In June 2002 he was awarded the prestigious World Technology Environment Prize for outstanding achievement. Over 2001-2002 he served as chair of the international jury and senior advisor to the Stockholm Partnerships for Sustainable Cities, a program with which he maintains a long-term interest. In 2000 he and Enrique Peñalosa, then mayor of Bogotá Colombia, were co-awarded the Stockholm Environment Challenge Prize for ‘outstanding socio-technical innovation’.
On-going book project
Britton is currently working on a two-year book project under the (working) title: “BETTER CHOICES: Bringing Sustainable Transport to Your City”. If you wish to get a feel for the coverage and high complexity of the challenge and approach, check it out at https://worldstreets.wordpress.com/tag/better-choices/ and https://www.facebook.com/NewMobilityAgenda/
The book project is being structured around an ongoing series of working visits, presentations and critical discussion in a good cross-section of host cities on all continents that is already well in process. The book is slated to be published in the second half of 2018.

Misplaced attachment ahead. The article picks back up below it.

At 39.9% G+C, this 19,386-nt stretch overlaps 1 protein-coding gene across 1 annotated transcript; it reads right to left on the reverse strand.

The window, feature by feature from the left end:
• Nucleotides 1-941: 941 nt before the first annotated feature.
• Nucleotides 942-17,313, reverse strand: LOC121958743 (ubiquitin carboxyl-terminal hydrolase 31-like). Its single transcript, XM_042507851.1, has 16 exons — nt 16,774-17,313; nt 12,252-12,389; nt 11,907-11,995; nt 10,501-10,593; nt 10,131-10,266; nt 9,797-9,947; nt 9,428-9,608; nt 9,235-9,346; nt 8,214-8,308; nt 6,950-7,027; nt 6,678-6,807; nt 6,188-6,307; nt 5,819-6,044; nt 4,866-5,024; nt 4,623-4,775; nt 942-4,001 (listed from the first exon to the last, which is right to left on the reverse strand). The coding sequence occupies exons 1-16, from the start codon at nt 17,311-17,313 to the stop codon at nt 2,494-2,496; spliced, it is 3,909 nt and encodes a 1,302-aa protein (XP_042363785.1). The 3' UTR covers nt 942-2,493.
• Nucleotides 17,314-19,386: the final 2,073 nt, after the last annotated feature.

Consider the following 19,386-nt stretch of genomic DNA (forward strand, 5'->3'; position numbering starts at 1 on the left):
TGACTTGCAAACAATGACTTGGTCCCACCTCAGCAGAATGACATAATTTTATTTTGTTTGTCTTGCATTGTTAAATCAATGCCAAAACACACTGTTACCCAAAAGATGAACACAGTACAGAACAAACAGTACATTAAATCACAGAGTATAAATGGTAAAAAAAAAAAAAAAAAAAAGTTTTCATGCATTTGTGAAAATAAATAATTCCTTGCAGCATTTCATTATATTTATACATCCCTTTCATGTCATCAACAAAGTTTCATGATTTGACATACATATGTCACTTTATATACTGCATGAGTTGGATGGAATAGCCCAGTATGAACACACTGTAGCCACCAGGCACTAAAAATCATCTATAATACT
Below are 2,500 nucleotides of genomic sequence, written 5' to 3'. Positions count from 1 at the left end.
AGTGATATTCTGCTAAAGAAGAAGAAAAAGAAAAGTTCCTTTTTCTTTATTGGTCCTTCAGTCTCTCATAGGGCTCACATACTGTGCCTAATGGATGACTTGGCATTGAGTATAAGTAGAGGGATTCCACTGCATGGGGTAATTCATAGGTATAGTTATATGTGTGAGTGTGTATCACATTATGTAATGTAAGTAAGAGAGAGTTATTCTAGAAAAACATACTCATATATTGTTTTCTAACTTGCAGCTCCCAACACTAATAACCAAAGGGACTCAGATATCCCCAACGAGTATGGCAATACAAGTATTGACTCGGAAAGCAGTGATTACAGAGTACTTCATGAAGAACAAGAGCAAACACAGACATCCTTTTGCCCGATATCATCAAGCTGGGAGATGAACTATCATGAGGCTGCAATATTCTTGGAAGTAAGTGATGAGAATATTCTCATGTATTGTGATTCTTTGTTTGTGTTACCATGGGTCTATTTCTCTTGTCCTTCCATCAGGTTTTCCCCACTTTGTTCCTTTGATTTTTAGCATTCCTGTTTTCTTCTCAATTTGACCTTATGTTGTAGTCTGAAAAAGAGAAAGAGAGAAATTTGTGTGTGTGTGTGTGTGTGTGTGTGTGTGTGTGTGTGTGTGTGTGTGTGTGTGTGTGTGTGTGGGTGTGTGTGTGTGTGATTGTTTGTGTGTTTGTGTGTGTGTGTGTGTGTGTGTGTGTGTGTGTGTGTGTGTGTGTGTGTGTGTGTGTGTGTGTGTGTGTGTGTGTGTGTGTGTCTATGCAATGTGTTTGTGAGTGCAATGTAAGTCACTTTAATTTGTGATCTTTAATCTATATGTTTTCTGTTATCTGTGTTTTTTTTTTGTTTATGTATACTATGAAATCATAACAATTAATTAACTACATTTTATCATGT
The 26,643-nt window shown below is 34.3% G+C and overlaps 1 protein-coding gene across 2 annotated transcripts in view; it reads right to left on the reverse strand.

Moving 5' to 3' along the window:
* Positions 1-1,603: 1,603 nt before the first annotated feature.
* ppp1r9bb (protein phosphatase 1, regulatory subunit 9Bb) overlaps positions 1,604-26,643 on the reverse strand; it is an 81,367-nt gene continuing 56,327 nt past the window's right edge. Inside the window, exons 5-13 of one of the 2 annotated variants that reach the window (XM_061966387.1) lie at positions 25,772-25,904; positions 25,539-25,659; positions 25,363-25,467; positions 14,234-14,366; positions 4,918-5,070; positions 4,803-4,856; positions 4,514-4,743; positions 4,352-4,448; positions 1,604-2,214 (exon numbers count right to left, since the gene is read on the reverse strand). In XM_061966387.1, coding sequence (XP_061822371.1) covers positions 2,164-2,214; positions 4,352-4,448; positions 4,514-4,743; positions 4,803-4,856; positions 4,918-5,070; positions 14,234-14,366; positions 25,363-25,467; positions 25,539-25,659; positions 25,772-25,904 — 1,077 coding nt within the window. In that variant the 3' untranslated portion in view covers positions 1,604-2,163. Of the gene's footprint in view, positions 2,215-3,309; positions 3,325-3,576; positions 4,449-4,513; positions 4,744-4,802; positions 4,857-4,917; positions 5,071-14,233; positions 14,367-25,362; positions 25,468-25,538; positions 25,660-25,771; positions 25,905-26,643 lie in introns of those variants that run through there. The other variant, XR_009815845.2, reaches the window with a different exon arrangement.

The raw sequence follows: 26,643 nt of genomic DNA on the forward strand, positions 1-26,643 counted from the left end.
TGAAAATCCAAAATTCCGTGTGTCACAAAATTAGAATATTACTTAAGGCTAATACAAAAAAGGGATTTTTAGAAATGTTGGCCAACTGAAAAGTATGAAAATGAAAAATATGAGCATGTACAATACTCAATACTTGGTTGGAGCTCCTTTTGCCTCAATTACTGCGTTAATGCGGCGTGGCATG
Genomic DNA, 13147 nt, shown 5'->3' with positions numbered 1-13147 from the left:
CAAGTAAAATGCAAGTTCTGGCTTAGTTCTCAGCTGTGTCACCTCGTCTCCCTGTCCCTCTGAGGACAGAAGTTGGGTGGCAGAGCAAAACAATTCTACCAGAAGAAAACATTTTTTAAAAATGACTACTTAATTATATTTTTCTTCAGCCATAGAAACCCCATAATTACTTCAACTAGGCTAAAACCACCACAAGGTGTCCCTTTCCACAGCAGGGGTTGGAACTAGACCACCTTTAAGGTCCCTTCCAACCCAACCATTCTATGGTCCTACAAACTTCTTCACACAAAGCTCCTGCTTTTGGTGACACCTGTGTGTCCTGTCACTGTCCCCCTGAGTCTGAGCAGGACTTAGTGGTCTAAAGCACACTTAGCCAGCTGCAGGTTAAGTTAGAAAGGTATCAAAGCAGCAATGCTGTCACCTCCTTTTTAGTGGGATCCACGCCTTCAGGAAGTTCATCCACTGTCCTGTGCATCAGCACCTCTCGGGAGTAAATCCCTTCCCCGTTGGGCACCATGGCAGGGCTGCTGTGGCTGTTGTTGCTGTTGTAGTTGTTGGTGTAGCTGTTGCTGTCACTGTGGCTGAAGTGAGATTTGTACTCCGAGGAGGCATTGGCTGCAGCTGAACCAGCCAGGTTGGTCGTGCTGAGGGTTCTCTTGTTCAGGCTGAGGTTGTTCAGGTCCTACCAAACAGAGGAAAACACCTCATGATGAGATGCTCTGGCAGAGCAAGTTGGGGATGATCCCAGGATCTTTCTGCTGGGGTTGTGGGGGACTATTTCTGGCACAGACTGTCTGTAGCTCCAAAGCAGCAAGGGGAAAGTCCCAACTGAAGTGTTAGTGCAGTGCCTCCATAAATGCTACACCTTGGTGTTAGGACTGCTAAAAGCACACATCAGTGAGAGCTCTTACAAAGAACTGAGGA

His most recent collaborative teaching/mentoring project centers around a series on graduate seminars and projects for international universities and MBA programs on the utterly surprising challenges of Sustainable Development, Economy& Democracy, which you can access here. Among his greater frustrations in 2018 is that he would like to be doing more on his long time interest in “rethinking work in the 21st century” and tax system reform.